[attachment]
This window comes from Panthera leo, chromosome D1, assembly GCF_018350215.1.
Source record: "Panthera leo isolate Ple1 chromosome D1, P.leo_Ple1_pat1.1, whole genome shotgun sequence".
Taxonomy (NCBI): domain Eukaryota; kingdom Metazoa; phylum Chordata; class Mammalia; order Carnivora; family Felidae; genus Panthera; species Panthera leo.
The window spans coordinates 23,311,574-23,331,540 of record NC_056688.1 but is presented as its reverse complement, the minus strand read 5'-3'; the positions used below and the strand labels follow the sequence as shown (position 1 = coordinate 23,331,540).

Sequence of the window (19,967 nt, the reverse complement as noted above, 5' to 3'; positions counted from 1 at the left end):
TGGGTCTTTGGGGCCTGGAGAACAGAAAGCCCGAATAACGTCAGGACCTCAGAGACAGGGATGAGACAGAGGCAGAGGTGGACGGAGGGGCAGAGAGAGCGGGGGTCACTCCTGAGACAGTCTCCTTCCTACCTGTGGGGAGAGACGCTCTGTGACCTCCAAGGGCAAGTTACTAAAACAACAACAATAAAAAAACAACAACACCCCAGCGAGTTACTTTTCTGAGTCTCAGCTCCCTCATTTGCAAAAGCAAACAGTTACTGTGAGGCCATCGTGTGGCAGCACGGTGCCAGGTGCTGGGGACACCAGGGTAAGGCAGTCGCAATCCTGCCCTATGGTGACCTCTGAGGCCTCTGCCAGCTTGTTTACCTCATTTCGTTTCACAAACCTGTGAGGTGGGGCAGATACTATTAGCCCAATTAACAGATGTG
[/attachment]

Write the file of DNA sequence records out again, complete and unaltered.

This window comes from Panthera leo, chromosome D1, assembly GCF_018350215.1.
Source record: "Panthera leo isolate Ple1 chromosome D1, P.leo_Ple1_pat1.1, whole genome shotgun sequence".
Taxonomy (NCBI): domain Eukaryota; kingdom Metazoa; phylum Chordata; class Mammalia; order Carnivora; family Felidae; genus Panthera; species Panthera leo.
The window spans coordinates 23,311,574-23,331,540 of record NC_056688.1 but is presented as its reverse complement, the minus strand read 5'-3'; the positions used below and the strand labels follow the sequence as shown (position 1 = coordinate 23,331,540).

Sequence of the window (19,967 nt, the reverse complement as noted above, 5' to 3'; positions counted from 1 at the left end):
TGGGTCTTTGGGGCCTGGAGAACAGAAAGCCCGAATAACGTCAGGACCTCAGAGACAGGGATGAGACAGAGGCAGAGGTGGACGGAGGGGCAGAGAGAGCGGGGGTCACTCCTGAGACAGTCTCCTTCCTACCTGTGGGGAGAGACGCTCTGTGACCTCCAAGGGCAAGTTACTAAAACAACAACAATAAAAAAACAACAACACCCCAGCGAGTTACTTTTCTGAGTCTCAGCTCCCTCATTTGCAAAAGCAAACAGTTACTGTGAGGCCATCGTGTGGCAGCACGGTGCCAGGTGCTGGGGACACCAGGGTAAGGCAGTCGCAATCCTGCCCTATGGTGACCTCTGAGGCCTCTGCCAGCTTGTTTACCTCATTTCGTTTCACAAACCTGTGAGGTGGGGCAGATACTATTAGCCCAATTAACAGATGTG